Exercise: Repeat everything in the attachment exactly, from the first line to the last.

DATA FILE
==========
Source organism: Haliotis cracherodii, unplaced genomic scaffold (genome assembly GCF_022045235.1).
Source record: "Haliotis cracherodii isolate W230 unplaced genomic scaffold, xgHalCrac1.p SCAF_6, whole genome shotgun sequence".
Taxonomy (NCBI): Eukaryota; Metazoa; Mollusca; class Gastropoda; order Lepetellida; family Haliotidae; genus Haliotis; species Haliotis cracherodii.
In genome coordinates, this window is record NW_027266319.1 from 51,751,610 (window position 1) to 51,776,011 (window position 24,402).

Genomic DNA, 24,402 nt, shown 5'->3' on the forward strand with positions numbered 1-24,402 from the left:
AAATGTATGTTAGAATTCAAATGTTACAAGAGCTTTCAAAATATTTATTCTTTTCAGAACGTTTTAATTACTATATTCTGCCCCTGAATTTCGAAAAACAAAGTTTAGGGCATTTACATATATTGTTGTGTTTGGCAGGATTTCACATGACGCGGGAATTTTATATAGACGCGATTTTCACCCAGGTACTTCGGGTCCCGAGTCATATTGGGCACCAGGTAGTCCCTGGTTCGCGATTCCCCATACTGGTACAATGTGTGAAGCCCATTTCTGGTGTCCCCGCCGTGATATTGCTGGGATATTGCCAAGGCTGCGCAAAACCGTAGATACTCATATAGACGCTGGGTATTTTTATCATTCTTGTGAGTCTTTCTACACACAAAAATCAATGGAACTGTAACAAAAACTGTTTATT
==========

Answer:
Source organism: Haliotis cracherodii, unplaced genomic scaffold (genome assembly GCF_022045235.1).
Source record: "Haliotis cracherodii isolate W230 unplaced genomic scaffold, xgHalCrac1.p SCAF_6, whole genome shotgun sequence".
Taxonomy (NCBI): Eukaryota; Metazoa; Mollusca; class Gastropoda; order Lepetellida; family Haliotidae; genus Haliotis; species Haliotis cracherodii.
In genome coordinates, this window is record NW_027266319.1 from 51,751,610 (window position 1) to 51,776,011 (window position 24,402).

Genomic DNA, 24,402 nt, shown 5'->3' on the forward strand with positions numbered 1-24,402 from the left:
AAATGTATGTTAGAATTCAAATGTTACAAGAGCTTTCAAAATATTTATTCTTTTCAGAACGTTTTAATTACTATATTCTGCCCCTGAATTTCGAAAAACAAAGTTTAGGGCATTTACATATATTGTTGTGTTTGGCAGGATTTCACATGACGCGGGAATTTTATATAGACGCGATTTTCACCCAGGTACTTCGGGTCCCGAGTCATATTGGGCACCAGGTAGTCCCTGGTTCGCGATTCCCCATACTGGTACAATGTGTGAAGCCCATTTCTGGTGTCCCCGCCGTGATATTGCTGGGATATTGCCAAGGCTGCGCAAAACCGTAGATACTCATATAGACGCTGGGTATTTTTATCATTCTTGTGAGTCTTTCTACACACAAAAATCAATGGAACTGTAACAAAAACTGTTTATT